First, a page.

Even as the Open approached, Davis continued to think about tweaks. As recently as March, he, Jones, and Congressional officials agreed on a significant change to the par-five 16th. They ripped up the rough around the green, planted bentgrass, and mowed it at fairway height. The green is elevated, with drop-offs on all sides. Depending on tee placement and how far the player hits the ball, it’s a hole that can be reached in two strokes. But now the players have something else to think about, because if they miss the green their ball will roll pretty far off the putting surface and leave a difficult pitch shot.
“The U.S. Open could be won or lost there,” Davis says. “In the last couple rounds, we’ll make sure the hole is short enough where if you hit a good drive you can go for it, so you may see some eagles. But if somebody hits the wrong shot, you may see bogey or double bogey, too.”
As the above comment illustrates, tee placement is something that Davis has been thinking about a lot in preparation for the Open. There has been a lot of hand-wringing over Congressional’s length of 7,574 yards, but in fact it will not play that long in any round. Tees will be moved up on various holes each day in order to make them play differently (more on this here).
Davis was promoted from senior director of Rules and competitions to executive director this spring, but he maintained his U.S. Open course setup duties. That means he will ultimately be the one who decides on those tee placements and he will be running the daily afternoon meetings with USGA officials and course superintendent staff, evaluating the conditions and what needs to be done to get or keep the course the way they want it.
That’s why Davis was out on the course on Monday with other USGA staffers evaluating the five hole locations (one for each round and another for a Monday playoff) that they picked out a month earlier.
“I hit putts to all of the hole locations every day,” Davis says. “I want to see how they react at U.S. Open green speeds. I might move the locations a foot here or a foot there if I find a slightly better one.”
All of the decisions are subject to evaluation and change during championship week due to the conditions, especially the weather. “If it’s real wet and they can throw darts, I may get a little more aggressive with hole locations versus if it’s really dry or if it’s windy, something that would make it harder, then we may back off a little bit,” he says.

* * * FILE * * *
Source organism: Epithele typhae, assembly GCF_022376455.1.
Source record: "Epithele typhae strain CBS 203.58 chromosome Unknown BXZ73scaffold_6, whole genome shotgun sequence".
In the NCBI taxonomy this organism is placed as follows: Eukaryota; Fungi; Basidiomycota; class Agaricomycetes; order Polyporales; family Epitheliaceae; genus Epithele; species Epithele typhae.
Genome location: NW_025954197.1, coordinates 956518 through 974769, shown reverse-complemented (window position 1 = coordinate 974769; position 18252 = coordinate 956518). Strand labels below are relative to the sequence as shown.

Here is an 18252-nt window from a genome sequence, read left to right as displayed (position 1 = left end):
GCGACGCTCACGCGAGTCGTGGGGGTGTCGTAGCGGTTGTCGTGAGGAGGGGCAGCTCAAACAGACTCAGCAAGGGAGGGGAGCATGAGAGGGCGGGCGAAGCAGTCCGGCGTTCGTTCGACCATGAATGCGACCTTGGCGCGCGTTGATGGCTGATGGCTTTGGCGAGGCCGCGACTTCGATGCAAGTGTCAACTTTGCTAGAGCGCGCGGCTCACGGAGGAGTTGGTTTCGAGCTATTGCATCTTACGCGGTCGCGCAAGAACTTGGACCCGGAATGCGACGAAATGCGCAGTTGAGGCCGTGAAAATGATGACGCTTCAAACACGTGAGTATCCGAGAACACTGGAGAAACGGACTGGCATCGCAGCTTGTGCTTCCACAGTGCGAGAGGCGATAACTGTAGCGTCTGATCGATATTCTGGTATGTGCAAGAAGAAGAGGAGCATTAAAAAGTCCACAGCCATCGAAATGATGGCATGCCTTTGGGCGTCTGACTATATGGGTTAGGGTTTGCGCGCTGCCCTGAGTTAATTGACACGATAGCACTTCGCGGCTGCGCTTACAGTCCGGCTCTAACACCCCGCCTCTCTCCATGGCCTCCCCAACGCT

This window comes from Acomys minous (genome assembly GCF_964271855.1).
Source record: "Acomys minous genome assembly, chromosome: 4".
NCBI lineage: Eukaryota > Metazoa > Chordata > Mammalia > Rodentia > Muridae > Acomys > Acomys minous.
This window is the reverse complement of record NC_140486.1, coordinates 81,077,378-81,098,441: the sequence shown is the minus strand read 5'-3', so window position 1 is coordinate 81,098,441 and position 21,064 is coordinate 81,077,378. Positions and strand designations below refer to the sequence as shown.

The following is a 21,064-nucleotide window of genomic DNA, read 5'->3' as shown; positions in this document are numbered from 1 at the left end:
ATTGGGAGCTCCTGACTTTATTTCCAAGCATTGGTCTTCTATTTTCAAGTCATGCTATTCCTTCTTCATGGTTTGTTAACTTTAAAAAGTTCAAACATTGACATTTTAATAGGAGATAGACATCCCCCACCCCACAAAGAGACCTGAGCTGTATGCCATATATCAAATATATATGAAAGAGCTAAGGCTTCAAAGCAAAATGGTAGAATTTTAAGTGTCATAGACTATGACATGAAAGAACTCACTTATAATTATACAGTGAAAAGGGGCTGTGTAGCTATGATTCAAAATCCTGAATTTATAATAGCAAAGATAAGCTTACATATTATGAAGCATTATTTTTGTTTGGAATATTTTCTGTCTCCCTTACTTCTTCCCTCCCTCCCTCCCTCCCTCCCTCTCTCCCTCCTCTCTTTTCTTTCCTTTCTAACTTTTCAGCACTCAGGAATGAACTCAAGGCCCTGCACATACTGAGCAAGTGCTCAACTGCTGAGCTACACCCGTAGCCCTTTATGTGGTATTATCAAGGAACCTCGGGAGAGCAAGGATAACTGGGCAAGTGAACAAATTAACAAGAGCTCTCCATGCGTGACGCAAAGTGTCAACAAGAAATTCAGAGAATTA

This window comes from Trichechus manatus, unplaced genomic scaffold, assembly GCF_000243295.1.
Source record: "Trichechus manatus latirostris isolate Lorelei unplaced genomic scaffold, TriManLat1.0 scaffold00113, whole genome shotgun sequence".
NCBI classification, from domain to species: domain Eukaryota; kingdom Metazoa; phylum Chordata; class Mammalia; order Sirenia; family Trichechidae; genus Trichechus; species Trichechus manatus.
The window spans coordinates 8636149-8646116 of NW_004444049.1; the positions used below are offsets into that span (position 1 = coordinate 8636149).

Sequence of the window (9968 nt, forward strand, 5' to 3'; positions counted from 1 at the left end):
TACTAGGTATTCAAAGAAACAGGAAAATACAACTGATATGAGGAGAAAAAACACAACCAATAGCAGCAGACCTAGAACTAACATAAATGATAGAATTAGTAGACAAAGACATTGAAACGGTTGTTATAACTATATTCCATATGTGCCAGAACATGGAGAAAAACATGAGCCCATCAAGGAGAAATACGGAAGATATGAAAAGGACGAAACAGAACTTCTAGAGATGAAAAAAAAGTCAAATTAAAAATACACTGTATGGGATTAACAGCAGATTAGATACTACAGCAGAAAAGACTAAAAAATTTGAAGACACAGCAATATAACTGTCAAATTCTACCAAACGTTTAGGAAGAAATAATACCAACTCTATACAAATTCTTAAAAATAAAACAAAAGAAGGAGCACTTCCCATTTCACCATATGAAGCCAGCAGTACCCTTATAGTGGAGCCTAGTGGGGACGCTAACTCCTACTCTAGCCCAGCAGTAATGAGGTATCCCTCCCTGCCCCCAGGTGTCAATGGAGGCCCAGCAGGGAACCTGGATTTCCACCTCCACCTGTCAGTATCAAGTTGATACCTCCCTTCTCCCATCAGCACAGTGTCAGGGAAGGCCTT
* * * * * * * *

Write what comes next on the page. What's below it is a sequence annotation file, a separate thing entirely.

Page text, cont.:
Davis will monitor the conditions during the championship by sequestering himself in his field office for about an hour and watching the telecast. “I can see more shots that way,” he says. “I can see when somebody hits a 6-iron from the fairway does it hit the green and go bounce, bounce, stop or is it bounce, stop or is it bounce, bounce, bounce, and over the green.”
What he sees could lead him to have the greens measured for firmness with a device designed just for that purpose, leading to a discussion of how much or how little water to put on them. It’s a safeguard against situations like Shinnecock Hills in 2004—though Davis knows that when courses are set up to play as tough as they do in a U.S. Open that there is always a danger of going over the line.
“Sometimes you have to say to yourself, OK I don’t want to roll the dice here, I’m going to have to play it conservatively,” says Davis. “Then you put too much water on the course and you don’t have it exactly the way you want it. Other times maybe you go on a certain weather forecast and the forecast is absolutely wrong. They say it’s guaranteed to rain tomorrow, so you don’t apply water to the course thinking that Mother Nature going to take care of it. You don’t get rain and now all of a sudden the course is too firm.”
Such are the thoughts that are constantly churning in Davis’s mind—along with rough height, green firmness, fairway width, hole locations, tee locations, wind affects, player skills, and much more.
“How does a Tour pro hit a 5-iron, how much rough can they recover from, where’s the breaking point of the greens being too firm? Those are all things you have to understand about the group of players you’re setting up a course for,” says Davis. “And I think understanding grasses is more important than the average person would believe.”
While all of the details are important, Davis tries to keep in mind the big picture of how the course was designed. “To really get the most out of each course,” he says, “it’s helpful to think about what the architect was intending here.”